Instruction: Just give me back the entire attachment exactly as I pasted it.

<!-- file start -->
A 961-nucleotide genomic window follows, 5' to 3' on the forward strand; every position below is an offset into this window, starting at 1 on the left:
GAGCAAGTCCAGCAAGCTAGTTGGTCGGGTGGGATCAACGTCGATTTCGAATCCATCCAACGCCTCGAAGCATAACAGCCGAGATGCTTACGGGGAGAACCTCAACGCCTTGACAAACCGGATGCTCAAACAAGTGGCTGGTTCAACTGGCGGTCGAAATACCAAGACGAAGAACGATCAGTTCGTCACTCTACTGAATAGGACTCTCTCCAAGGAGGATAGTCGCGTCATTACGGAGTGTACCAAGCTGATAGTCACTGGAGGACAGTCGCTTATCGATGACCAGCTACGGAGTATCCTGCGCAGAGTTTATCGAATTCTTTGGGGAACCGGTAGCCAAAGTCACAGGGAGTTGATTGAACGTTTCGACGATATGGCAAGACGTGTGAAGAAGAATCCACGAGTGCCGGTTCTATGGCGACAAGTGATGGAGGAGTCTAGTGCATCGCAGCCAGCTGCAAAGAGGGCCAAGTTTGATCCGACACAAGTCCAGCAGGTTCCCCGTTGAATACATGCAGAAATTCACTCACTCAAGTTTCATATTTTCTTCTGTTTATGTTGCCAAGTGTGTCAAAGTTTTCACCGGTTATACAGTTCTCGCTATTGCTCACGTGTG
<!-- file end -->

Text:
A 961-nucleotide genomic window follows, 5' to 3' on the forward strand; every position below is an offset into this window, starting at 1 on the left:
GAGCAAGTCCAGCAAGCTAGTTGGTCGGGTGGGATCAACGTCGATTTCGAATCCATCCAACGCCTCGAAGCATAACAGCCGAGATGCTTACGGGGAGAACCTCAACGCCTTGACAAACCGGATGCTCAAACAAGTGGCTGGTTCAACTGGCGGTCGAAATACCAAGACGAAGAACGATCAGTTCGTCACTCTACTGAATAGGACTCTCTCCAAGGAGGATAGTCGCGTCATTACGGAGTGTACCAAGCTGATAGTCACTGGAGGACAGTCGCTTATCGATGACCAGCTACGGAGTATCCTGCGCAGAGTTTATCGAATTCTTTGGGGAACCGGTAGCCAAAGTCACAGGGAGTTGATTGAACGTTTCGACGATATGGCAAGACGTGTGAAGAAGAATCCACGAGTGCCGGTTCTATGGCGACAAGTGATGGAGGAGTCTAGTGCATCGCAGCCAGCTGCAAAGAGGGCCAAGTTTGATCCGACACAAGTCCAGCAGGTTCCCCGTTGAATACATGCAGAAATTCACTCACTCAAGTTTCATATTTTCTTCTGTTTATGTTGCCAAGTGTGTCAAAGTTTTCACCGGTTATACAGTTCTCGCTATTGCTCACGTGTG